The event I recall the most vivid was on February 23rd,1971. That was the day Sp4-Gilbert Ruff was killed when he stepped on a booby-trapped bomb. Gilbert Ruff was the RTO for 2nd platoon leader LT Allen Boyd of B co. 2-506 infantry, 101st Airborne.
The way I remember that day is that it was a laid-back kind of a day. You know, that kind of day that you kick back and just enjoy the ease of the fact that there's nothing to do but wait for the choppers to take you back to the rear the next day.
We had been working an area 10 klicks due north of Ripcord and had just spent a couple of harried days down by the Ngon O Lau river chasing NVA that weren't interested in a confrontation. Even though 2nd platoon did have a brief firefight with the enemy, we in 1st platoon came away with only an injury to PFC Larry King when he tripped a booby trap when we walked into an NVA campsite with their cooking fire still smoking and clothes hanging on a clothesline, including a woman's bra, which we found rather strange at the time. Then we climbed to the top of the ridge line to wait to be pulled back to Firebase Jack in the next couple of days.
It was an existing LZ and NDP, so there wasn't the usual hard work of blowing and cutting the LZ. I remember the area very well, with the trees blown every which way. As I think back on it, the area had more than likely been cleared with a B-52 strike or something similar to that. I've got this picture in my mind exactly what the area looked like, and it's hard to put into words; but I'll try.
I was in 1st platoon, and the squad that I was in was set up on the opposite side of the LZ from the 2nd platoon, which was set up on top of a hill with the LZ located in the saddle between two hills. We were just past the LZ but down in the saddle with a stand of trees between us and the LZ and were just sitting with our rucksacks still packed as we weren't assigned to our NDP yet. Someone brought out a deck of cards, and we proceeded to get a game of spades going when Gilbert Ruff happened along and saw our game going on and stopped to chat.
Well, we invited him to sit down and join us in a game, and he set his ruck down and became my partner. We proceeded to beat everybody that cared to play against us. It seems to me that we sat and played for several hours, him sitting on his ruck and me on mine. We talked about our homes and families back in the world, and he told me about his wife and little girl. We laughed at just about anything either of us said, and we claimed that no one could beat us at spades; and on this day no one did. I remember joking about him being a junior as if he might be an aristocrat or something like that, and we laughed; and I can still see him sitting back on his ruck busting a gut laughing so hard.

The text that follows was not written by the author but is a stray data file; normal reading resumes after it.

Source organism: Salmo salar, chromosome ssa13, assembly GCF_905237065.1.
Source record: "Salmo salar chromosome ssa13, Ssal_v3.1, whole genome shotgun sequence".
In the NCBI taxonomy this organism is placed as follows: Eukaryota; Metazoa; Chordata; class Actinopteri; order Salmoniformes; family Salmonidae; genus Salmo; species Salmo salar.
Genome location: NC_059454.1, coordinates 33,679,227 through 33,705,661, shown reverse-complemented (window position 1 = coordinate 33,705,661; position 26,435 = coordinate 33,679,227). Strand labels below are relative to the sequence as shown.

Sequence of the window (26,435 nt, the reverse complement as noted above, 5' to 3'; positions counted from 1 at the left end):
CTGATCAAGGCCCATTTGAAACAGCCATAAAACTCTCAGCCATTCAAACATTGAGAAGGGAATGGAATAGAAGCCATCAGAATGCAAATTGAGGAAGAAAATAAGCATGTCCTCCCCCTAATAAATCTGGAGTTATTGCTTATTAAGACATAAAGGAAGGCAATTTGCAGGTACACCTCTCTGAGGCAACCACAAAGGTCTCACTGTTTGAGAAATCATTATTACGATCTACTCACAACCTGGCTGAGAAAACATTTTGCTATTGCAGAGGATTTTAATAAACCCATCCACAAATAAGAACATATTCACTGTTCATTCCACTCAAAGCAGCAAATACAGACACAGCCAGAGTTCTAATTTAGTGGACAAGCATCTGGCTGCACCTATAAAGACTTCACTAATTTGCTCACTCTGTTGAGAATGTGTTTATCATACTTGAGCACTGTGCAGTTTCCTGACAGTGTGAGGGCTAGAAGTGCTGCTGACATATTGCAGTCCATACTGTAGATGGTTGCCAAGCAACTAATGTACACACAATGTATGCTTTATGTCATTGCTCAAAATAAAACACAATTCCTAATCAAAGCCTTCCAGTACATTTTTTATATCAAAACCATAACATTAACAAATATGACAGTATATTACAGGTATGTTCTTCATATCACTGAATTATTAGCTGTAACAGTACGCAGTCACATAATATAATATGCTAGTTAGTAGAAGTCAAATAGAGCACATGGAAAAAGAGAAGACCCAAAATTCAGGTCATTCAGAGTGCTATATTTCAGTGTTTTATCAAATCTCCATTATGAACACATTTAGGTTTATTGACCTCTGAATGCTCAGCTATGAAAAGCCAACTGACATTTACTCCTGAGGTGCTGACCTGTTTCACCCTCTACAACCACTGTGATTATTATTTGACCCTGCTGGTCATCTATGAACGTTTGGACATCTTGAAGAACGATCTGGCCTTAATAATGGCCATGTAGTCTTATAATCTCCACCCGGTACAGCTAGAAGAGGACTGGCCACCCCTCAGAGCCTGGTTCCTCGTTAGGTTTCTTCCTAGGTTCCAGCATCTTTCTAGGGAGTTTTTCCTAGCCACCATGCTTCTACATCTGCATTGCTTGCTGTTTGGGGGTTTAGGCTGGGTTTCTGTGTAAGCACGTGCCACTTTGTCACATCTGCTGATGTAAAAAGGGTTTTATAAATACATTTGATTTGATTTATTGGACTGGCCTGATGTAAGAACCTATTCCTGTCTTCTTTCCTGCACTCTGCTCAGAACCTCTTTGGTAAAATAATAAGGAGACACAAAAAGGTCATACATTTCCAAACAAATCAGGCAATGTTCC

That reminds me that when I talked to Jeff Taylor, from 2nd platoon, he said he was talking to Gilbert; and Gilbert was laughing when the explosion occurred. Jeff said he was only about 15 feet away when the bomb went off. One second Gilbert was walking along laughing, and the next he was gone.
When it came time to set up for the night, Gilbert and I said we would get together the next day and play some more spades; and he picked up his ruck and wandered off across the LZ and back up the hill to where his platoon was. I proceeded to set up an NDP for the night when I heard an explosion and saw a ball of smoke go up from the top of the hill where 2nd platoon was setting up for the evening.
Rumors of what happened started to filter down, and then I heard it was Gilbert that disappeared. I can't remember if it was that evening or the next morning, but I remember I walked up to the sight of the explosion; and I can still very vividly see the hole in the canopy. It must have been that evening because I ran into Jeff Taylor on top of the hill, and he told me how he was only 15 feet away when the bomb went off.
When I talked to former 3rd platoon leader LT Art Olsen, he too remembers being on the LZ the day Gilbert Ruff was killed. Art mentioned that he had just come out from Camp Evans and had just gotten off the bird when he heard the explosion that killed Gilbert, and he said he could remember hearing Lt Allen Boyd call for Gilbert on the radio. His voice was almost a cry as if he were hoping that Gilbert had just walked off somewhere.
Then we formed a line down the side of the hill and walked around the perimeter in search of anything we could find of Gilbert. I never did find anything, but I do remember picking up a green sandbag weighing about six or seven pounds with a tag tied around it and placing it into a helicopter to be taken back to the rear.
Then I basically forgot it ever happened until about the fall of 1990. I was in the process of quitting drugs and alcohol when these visions of that day came roaring back into my head. When these visions first came back, they were so vivid that I could see Gilbert's face; and I tried to read his name tag because I couldn't remember his name.
The final vision, besides the ones of Gilbert sitting on his ruck and leaning back laughing and of the hole up through the canopy and of myself loading the bag on the bird, is like I'm looking down from above at myself lying on a grave presumably of Gilbert; and I always wondered how I would fulfill this vision.
I went out to visit the Viet Nam Memorial in 1991 and again in 1992, and it became even more apparent the need to know the name of this person that seemed to have such an impact on my life. And thus began my search for members of my old company with the hope that maybe someone might remember details better than me.
Since then, I have located twenty-two members of my former company including Jeff Taylor who was able to finally inform me of the identity of Gilbert Ruff of Florisant, MO. We are hoping to get together at a reunion in conjuncture with the 101st Airborne Division Association in Knoxville, TN, this coming July 30 & 31, and Aug 1 & 2, 1997.